Then there is the point where you claim that people blocking the university being selfish. Darl, you live in Europe right now. Individualism is the core of the society here. If you want to survive in continental Europe, you better get used to it. A socialist society like France is paradoxically quite individualistic too.

    Back to the subject at heart: University strike to prevent the law of University Autonomy. Have you found out about why they are afraid that this law might get passed? Think of the ramification of this law. And weigh it against its benefit. When you have your homework, then I may participate more in the depth of the issue at hand.

    Do you speak/read/write French? I presume you do asyou are following a course in a French university? If so, spread your circle of "friends" to those not in the commerce studies, then you may start to see a glimpse of the France d'en-bas!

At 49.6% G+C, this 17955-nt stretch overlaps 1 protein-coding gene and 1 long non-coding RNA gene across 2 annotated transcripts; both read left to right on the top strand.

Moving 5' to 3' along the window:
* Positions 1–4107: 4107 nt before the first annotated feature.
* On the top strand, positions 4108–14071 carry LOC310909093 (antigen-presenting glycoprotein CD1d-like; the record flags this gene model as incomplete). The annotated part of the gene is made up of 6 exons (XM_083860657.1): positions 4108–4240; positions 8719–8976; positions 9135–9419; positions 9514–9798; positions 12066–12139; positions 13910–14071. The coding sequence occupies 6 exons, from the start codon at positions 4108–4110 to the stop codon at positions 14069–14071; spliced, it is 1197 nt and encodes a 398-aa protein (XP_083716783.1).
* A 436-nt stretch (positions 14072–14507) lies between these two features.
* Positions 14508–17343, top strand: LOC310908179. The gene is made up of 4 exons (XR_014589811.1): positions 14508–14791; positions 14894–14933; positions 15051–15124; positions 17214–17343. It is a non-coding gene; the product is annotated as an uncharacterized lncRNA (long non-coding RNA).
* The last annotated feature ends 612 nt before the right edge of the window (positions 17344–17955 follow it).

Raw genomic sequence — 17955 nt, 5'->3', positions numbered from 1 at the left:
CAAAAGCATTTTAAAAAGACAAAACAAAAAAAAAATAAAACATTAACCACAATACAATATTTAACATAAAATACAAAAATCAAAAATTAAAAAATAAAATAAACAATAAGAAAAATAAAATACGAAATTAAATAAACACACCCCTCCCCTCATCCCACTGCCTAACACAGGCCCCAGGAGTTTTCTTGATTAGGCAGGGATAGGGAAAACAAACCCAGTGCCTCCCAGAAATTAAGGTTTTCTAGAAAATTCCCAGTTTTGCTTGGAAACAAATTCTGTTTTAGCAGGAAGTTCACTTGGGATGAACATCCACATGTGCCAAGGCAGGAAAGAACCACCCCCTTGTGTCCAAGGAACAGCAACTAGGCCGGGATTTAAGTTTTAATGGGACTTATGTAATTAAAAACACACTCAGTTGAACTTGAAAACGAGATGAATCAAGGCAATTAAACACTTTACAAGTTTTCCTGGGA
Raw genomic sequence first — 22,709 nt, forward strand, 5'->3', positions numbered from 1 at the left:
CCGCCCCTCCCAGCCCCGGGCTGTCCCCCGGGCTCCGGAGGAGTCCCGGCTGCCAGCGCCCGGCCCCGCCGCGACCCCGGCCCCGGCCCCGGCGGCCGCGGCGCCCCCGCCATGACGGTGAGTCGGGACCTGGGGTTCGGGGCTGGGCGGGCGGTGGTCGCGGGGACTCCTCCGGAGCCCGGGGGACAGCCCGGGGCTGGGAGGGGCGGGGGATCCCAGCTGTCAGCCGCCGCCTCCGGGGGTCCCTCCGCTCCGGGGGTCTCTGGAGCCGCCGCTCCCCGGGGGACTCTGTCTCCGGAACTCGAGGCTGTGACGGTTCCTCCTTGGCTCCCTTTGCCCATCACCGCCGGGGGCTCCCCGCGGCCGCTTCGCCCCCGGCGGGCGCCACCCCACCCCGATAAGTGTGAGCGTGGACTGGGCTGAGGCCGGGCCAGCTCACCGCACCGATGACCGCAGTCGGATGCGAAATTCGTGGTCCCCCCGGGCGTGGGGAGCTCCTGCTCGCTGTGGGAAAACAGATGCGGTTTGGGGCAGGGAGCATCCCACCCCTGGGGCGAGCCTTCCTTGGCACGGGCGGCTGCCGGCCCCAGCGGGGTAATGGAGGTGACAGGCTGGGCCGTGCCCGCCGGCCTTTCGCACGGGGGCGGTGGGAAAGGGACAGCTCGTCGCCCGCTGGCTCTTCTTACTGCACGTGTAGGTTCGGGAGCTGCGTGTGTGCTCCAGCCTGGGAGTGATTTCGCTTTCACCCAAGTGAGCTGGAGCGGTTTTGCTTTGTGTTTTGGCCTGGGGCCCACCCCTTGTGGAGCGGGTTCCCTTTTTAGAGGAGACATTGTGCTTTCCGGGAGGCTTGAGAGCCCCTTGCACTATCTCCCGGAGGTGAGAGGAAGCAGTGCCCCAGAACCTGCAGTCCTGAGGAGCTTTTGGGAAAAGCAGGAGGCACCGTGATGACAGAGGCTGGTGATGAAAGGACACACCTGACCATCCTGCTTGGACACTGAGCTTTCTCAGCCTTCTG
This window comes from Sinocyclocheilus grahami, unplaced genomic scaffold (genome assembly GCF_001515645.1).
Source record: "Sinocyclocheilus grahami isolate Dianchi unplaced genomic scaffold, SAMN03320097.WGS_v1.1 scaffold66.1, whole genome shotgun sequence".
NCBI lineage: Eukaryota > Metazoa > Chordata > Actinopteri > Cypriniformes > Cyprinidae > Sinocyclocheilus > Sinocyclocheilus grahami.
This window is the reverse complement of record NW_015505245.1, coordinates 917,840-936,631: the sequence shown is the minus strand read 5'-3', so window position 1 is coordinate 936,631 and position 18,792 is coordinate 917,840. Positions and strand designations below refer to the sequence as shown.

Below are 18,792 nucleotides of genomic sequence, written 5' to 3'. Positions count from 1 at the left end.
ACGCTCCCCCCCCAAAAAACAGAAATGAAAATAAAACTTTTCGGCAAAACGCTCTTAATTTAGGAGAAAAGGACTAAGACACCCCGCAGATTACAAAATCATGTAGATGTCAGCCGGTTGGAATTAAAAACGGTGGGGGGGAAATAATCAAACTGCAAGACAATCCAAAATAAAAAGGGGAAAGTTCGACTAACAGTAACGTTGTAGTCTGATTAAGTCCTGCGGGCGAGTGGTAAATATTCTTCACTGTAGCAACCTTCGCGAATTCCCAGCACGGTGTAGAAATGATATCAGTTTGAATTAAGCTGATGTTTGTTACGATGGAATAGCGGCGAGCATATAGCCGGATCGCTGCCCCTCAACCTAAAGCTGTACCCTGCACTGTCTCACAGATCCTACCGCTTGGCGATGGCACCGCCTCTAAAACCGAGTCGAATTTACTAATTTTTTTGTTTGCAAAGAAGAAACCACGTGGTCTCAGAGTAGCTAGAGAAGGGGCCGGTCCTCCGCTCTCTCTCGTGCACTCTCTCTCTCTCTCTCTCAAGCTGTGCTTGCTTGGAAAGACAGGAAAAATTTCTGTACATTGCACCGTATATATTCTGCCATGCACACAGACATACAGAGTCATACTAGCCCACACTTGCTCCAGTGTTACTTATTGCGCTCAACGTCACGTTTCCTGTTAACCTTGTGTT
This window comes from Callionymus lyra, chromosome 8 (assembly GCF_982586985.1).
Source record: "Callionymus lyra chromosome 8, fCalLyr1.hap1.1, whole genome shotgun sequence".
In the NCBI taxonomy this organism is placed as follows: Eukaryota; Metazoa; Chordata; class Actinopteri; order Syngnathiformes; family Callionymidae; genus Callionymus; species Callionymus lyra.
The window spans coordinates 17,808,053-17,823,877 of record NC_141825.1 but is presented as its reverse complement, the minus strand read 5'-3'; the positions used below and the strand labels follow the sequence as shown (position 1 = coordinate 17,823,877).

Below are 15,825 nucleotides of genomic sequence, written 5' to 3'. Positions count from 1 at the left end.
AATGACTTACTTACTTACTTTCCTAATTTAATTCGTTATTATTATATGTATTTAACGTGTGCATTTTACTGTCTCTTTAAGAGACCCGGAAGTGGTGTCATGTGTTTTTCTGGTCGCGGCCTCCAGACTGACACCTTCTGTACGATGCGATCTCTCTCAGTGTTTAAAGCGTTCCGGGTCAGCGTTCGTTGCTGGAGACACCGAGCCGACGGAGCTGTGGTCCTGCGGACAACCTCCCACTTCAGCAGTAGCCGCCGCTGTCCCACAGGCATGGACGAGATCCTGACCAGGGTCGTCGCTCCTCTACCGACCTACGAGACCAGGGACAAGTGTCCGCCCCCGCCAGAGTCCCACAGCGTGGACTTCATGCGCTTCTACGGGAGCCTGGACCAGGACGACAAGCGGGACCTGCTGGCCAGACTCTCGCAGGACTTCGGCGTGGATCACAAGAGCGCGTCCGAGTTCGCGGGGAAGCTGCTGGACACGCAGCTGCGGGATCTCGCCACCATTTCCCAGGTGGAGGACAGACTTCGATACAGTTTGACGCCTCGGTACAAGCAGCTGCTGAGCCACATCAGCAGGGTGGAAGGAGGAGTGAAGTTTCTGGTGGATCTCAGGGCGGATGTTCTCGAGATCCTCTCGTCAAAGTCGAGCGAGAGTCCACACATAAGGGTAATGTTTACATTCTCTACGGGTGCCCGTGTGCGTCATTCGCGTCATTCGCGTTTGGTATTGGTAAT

4. Keni,

    Thanks for your input, it's very interesting to hear from someone not in my circle. I would like to clarify that I'm not against strike, people have right to voice their opinion. I'm against the way it is carrying out. You are so right about the paradox between socialist and individualism in France. At one hand amazingly the French are willing to contribute to make sure everyone has health care, education, help the poor, I salute that actions; but on the other hand they need to mess up people's life by blogging public transport and worst the entity to diffuse knowledge: the universities.

    I do speak French and write and read in French. I'm meeting a French later, who is working in the University, totally pro-socialist, but paradoxically like you put, he is going to the USA to contribute his research studies.

    I agreed with you that Asian countries lack the freedom to do strike. Our main focus now is economy. I don't know what is a better system, but I just want to point out that while the French are preventing government reforms, the Asian are closing the economic gaps between Asian and European countries. Very soon, you will see Asian countries going ahead of France.